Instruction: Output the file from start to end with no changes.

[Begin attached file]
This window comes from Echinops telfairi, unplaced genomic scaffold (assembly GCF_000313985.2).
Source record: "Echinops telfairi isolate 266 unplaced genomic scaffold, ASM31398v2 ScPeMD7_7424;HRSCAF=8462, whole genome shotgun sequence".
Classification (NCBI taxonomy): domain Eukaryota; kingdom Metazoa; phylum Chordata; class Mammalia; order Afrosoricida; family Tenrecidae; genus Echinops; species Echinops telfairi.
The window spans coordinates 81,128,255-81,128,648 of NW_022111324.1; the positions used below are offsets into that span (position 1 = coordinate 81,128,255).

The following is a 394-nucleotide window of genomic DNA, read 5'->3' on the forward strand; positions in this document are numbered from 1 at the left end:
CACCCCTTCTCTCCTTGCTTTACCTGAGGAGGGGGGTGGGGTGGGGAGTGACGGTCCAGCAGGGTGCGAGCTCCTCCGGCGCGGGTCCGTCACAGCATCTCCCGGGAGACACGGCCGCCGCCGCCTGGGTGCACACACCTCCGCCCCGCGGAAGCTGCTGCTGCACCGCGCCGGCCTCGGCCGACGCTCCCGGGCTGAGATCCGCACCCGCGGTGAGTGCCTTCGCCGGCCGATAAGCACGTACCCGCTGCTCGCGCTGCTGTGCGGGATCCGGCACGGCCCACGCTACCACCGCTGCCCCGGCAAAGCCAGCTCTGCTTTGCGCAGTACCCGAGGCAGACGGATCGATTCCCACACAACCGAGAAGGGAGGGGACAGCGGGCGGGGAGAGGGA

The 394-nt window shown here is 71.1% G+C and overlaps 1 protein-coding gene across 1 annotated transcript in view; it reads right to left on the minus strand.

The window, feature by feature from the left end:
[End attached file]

This window comes from Echinops telfairi, unplaced genomic scaffold (assembly GCF_000313985.2).
Source record: "Echinops telfairi isolate 266 unplaced genomic scaffold, ASM31398v2 ScPeMD7_7424;HRSCAF=8462, whole genome shotgun sequence".
Classification (NCBI taxonomy): domain Eukaryota; kingdom Metazoa; phylum Chordata; class Mammalia; order Afrosoricida; family Tenrecidae; genus Echinops; species Echinops telfairi.
The window spans coordinates 81,128,255-81,128,648 of NW_022111324.1; the positions used below are offsets into that span (position 1 = coordinate 81,128,255).

The following is a 394-nucleotide window of genomic DNA, read 5'->3' on the forward strand; positions in this document are numbered from 1 at the left end:
CACCCCTTCTCTCCTTGCTTTACCTGAGGAGGGGGGTGGGGTGGGGAGTGACGGTCCAGCAGGGTGCGAGCTCCTCCGGCGCGGGTCCGTCACAGCATCTCCCGGGAGACACGGCCGCCGCCGCCTGGGTGCACACACCTCCGCCCCGCGGAAGCTGCTGCTGCACCGCGCCGGCCTCGGCCGACGCTCCCGGGCTGAGATCCGCACCCGCGGTGAGTGCCTTCGCCGGCCGATAAGCACGTACCCGCTGCTCGCGCTGCTGTGCGGGATCCGGCACGGCCCACGCTACCACCGCTGCCCCGGCAAAGCCAGCTCTGCTTTGCGCAGTACCCGAGGCAGACGGATCGATTCCCACACAACCGAGAAGGGAGGGGACAGCGGGCGGGGAGAGGGA

The 394-nt window shown here is 71.1% G+C and overlaps 1 protein-coding gene across 1 annotated transcript in view; it reads right to left on the minus strand.

The window, feature by feature from the left end: